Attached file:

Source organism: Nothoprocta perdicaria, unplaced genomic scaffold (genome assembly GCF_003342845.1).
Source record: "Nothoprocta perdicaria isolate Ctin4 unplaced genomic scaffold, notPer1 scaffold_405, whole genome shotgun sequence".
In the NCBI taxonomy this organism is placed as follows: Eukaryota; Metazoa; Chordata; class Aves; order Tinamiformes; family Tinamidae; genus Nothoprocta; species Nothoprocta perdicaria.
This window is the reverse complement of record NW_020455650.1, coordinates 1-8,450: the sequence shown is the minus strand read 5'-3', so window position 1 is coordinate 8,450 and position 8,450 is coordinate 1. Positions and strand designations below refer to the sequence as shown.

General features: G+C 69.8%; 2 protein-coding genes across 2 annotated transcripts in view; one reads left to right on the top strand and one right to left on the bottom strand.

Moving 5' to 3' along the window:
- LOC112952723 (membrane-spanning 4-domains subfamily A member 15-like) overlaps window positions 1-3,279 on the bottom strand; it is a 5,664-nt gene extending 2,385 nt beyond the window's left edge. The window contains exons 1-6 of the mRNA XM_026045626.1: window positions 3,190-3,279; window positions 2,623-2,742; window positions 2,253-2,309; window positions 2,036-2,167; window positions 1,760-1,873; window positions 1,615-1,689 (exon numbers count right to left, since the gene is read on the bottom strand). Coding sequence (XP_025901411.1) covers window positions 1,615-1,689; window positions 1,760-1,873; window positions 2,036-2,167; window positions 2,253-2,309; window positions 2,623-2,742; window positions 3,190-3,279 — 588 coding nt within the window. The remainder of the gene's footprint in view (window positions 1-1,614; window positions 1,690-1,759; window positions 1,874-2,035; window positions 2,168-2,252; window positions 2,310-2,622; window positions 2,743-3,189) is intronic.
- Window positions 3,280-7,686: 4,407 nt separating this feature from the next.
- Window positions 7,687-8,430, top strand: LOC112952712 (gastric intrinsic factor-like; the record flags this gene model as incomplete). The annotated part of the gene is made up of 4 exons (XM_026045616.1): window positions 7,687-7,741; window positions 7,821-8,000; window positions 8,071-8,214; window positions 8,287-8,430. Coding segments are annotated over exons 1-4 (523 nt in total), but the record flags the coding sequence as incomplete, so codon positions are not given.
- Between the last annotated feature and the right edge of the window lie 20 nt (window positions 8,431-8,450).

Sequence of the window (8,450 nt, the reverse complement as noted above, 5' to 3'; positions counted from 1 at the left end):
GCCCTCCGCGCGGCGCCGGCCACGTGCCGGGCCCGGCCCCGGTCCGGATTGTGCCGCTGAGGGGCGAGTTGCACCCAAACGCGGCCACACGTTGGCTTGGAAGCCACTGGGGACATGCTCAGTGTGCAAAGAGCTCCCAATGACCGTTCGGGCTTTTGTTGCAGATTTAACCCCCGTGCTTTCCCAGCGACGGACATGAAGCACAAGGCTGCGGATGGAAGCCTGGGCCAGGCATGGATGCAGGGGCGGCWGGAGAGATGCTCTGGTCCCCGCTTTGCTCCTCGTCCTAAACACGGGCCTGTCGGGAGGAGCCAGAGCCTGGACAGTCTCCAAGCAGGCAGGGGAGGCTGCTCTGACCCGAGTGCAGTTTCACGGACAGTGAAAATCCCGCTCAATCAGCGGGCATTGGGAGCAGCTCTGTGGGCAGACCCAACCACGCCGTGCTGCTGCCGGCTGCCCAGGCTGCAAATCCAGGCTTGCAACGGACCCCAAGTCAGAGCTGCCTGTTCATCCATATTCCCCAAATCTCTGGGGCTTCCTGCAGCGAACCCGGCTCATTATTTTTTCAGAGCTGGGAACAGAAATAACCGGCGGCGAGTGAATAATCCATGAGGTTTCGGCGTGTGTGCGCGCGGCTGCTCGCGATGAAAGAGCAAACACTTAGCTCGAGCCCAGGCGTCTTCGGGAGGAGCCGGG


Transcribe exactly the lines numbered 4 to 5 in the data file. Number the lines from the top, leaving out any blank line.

This window is the reverse complement of record NW_020455650.1, coordinates 1-8,450: the sequence shown is the minus strand read 5'-3', so window position 1 is coordinate 8,450 and position 8,450 is coordinate 1. Positions and strand designations below refer to the sequence as shown.

General features: G+C 69.8%; 2 protein-coding genes across 2 annotated transcripts in view; one reads left to right on the top strand and one right to left on the bottom strand.